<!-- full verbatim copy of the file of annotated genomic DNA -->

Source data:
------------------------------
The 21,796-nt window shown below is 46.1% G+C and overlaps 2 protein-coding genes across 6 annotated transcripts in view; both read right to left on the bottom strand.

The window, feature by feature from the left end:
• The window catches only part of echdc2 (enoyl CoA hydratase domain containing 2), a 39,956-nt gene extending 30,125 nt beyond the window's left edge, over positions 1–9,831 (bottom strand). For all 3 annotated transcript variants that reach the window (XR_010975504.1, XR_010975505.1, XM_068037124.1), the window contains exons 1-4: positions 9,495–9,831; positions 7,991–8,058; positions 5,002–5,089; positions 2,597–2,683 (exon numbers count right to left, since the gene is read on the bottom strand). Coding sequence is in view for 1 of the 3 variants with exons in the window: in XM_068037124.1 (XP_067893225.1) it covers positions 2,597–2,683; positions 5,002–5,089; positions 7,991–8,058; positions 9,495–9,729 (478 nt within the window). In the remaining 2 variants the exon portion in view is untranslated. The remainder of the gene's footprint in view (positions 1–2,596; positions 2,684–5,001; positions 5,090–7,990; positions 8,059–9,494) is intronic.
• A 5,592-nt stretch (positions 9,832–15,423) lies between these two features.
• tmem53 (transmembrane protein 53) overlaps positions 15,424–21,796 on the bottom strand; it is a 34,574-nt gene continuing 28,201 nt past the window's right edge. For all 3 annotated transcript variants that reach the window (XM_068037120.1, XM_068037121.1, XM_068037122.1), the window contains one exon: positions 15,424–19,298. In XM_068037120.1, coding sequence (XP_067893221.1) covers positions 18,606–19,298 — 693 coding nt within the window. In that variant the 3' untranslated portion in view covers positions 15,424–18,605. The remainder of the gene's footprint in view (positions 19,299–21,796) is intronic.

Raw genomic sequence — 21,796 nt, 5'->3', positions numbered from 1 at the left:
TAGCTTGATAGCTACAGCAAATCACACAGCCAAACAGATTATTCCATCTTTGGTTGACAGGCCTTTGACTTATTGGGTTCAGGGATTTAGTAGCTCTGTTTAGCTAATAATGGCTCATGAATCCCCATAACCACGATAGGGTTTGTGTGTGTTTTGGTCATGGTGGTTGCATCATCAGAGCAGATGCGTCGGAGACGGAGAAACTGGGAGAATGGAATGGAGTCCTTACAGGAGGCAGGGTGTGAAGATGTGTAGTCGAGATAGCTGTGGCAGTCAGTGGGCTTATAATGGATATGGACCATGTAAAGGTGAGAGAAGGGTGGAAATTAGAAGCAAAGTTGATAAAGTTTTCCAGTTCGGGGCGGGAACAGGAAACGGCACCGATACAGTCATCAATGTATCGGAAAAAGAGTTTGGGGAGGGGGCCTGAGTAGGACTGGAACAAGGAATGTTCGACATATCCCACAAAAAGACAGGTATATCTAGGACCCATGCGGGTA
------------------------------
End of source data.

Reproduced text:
The 21,796-nt window shown below is 46.1% G+C and overlaps 2 protein-coding genes across 6 annotated transcripts in view; both read right to left on the bottom strand.

The window, feature by feature from the left end:
• The window catches only part of echdc2 (enoyl CoA hydratase domain containing 2), a 39,956-nt gene extending 30,125 nt beyond the window's left edge, over positions 1–9,831 (bottom strand). For all 3 annotated transcript variants that reach the window (XR_010975504.1, XR_010975505.1, XM_068037124.1), the window contains exons 1-4: positions 9,495–9,831; positions 7,991–8,058; positions 5,002–5,089; positions 2,597–2,683 (exon numbers count right to left, since the gene is read on the bottom strand). Coding sequence is in view for 1 of the 3 variants with exons in the window: in XM_068037124.1 (XP_067893225.1) it covers positions 2,597–2,683; positions 5,002–5,089; positions 7,991–8,058; positions 9,495–9,729 (478 nt within the window). In the remaining 2 variants the exon portion in view is untranslated. The remainder of the gene's footprint in view (positions 1–2,596; positions 2,684–5,001; positions 5,090–7,990; positions 8,059–9,494) is intronic.
• A 5,592-nt stretch (positions 9,832–15,423) lies between these two features.
• tmem53 (transmembrane protein 53) overlaps positions 15,424–21,796 on the bottom strand; it is a 34,574-nt gene continuing 28,201 nt past the window's right edge. For all 3 annotated transcript variants that reach the window (XM_068037120.1, XM_068037121.1, XM_068037122.1), the window contains one exon: positions 15,424–19,298. In XM_068037120.1, coding sequence (XP_067893221.1) covers positions 18,606–19,298 — 693 coding nt within the window. In that variant the 3' untranslated portion in view covers positions 15,424–18,605. The remainder of the gene's footprint in view (positions 19,299–21,796) is intronic.

Raw genomic sequence — 21,796 nt, 5'->3', positions numbered from 1 at the left:
TAGCTTGATAGCTACAGCAAATCACACAGCCAAACAGATTATTCCATCTTTGGTTGACAGGCCTTTGACTTATTGGGTTCAGGGATTTAGTAGCTCTGTTTAGCTAATAATGGCTCATGAATCCCCATAACCACGATAGGGTTTGTGTGTGTTTTGGTCATGGTGGTTGCATCATCAGAGCAGATGCGTCGGAGACGGAGAAACTGGGAGAATGGAATGGAGTCCTTACAGGAGGCAGGGTGTGAAGATGTGTAGTCGAGATAGCTGTGGCAGTCAGTGGGCTTATAATGGATATGGACCATGTAAAGGTGAGAGAAGGGTGGAAATTAGAAGCAAAGTTGATAAAGTTTTCCAGTTCGGGGCGGGAACAGGAAACGGCACCGATACAGTCATCAATGTATCGGAAAAAGAGTTTGGGGAGGGGGCCTGAGTAGGACTGGAACAAGGAATGTTCGACATATCCCACAAAAAGACAGGTATATCTAGGACCCATGCGGGTA